I now have an Etsy shop and am building up my art business.  My financial rewards have been small so far.  At the end of the day, I know that no matter how much money I make or whatever else I do, I am an artist.  When I lose track of that, it’s easier to lose sight of myself and what I need. Doing art helps me bring myself back into focus.  In the past year, art has been an essential part of my healing, self-expression, and creating a life I want to live.  My emotional, mental, and spiritual rewards from my artistic practice have been well-worth the journey.

Friday link roundup 9/4

"Southwestern Heart" - painting/print in acrylic., 2015.

“Southwestern Heart” – painting/print in acrylic., 2015.

On what emotions might inspire creativity.

On the power of play and ways to re-discover it.

On valuing failure rather than perfection, and teaching students what they can learn from it.

From Alternet:  A selection of poems about Relationships, Desire, Loss…and More.

Brené Brown’s new book, Rising Strong.  is about falling and failing, and the process of rising again.  She says “It is an act of compassion to love yourself” through it all.  More here.

In 1917, the tallest mountain in North America was officially dubbed “Mt. McKinley.”  The native Alaskans have always called it Denali, which means “The Great One” in Athabaskan.  There have been multiple efforts and disputes for years to officially restore the name.  Now, Obama has issued a presidential order to restore the name Denali to the mountain on a federal level. Also, there have been different kinds of responses to this on Twitter and elsewhere, as reported here.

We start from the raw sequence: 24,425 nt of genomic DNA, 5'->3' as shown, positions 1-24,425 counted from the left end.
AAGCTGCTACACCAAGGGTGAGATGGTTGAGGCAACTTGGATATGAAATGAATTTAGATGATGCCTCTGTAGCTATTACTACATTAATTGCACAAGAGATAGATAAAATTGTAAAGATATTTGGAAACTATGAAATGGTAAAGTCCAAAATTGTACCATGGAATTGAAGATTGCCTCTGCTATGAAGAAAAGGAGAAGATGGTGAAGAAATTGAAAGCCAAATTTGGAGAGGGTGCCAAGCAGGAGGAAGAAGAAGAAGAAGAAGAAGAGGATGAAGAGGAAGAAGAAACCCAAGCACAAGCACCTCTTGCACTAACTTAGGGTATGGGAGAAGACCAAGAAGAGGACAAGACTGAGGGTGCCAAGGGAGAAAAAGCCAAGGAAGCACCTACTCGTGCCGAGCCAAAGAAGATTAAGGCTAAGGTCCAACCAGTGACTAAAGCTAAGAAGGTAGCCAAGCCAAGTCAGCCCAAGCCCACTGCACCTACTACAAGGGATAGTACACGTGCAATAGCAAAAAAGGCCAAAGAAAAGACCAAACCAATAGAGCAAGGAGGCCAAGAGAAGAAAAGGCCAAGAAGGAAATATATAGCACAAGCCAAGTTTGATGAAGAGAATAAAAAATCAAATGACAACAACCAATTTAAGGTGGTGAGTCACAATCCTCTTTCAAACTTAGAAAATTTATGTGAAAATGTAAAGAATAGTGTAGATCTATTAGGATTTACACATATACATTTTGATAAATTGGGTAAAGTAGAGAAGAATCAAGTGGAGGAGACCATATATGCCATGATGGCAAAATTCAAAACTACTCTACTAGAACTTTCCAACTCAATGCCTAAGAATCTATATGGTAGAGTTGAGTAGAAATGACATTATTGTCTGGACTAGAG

Friday link roundup 8/28

A photographer captures the world’s oldest trees.

A man writes about male body image issues.

On the state of mental illness and treatment in China.

There have been discussions online lately about what “White Feminism” means and how a more intersectional (across lines of race, class, and gender) feminist perspective is needed.  Here’s an explanation from Everyday Feminism.  Here’s an article about a young actress’ Instagram post on that issue.

An open letter to newly-diagnosed adults with sensory processing disorder.  This really resonated with me, especially this line: “The power is in the cognitive shift from I am a disaster to I am unique, from I can’t handle anything to I can handle many things a certain way.”  

On what it means to be an artist.

Friday link roundup 8/21

My three affirmation sticker set, now up on Etsy at!  I had fun making them - they definitely brightened up my day.

My three affirmation sticker set, now up on my Etsy shop at!  I had fun making them – and I still smile every time I see them.  

I’ve seen movies – like She’s All That – where the unconventional and quirky female artist gets a makeover. How about someone looking conventional and getting a different kind of makeover?  From Unearthed Comics:  A Makeover for the Soul.

Our natural sleep patterns looked different than 7-9 hours a night.

A village in Kenya where only women and children live.

From Everyday Feminism:  6 Common Forms of Ableism.

From Salon:  On approaches to working with people on the autism spectrum.  Hint:  it has a lot to do with acknowledging and addressing sensory stimuli.

From Buzzfeed:  Graphs for Introverts.  I identified with many of these.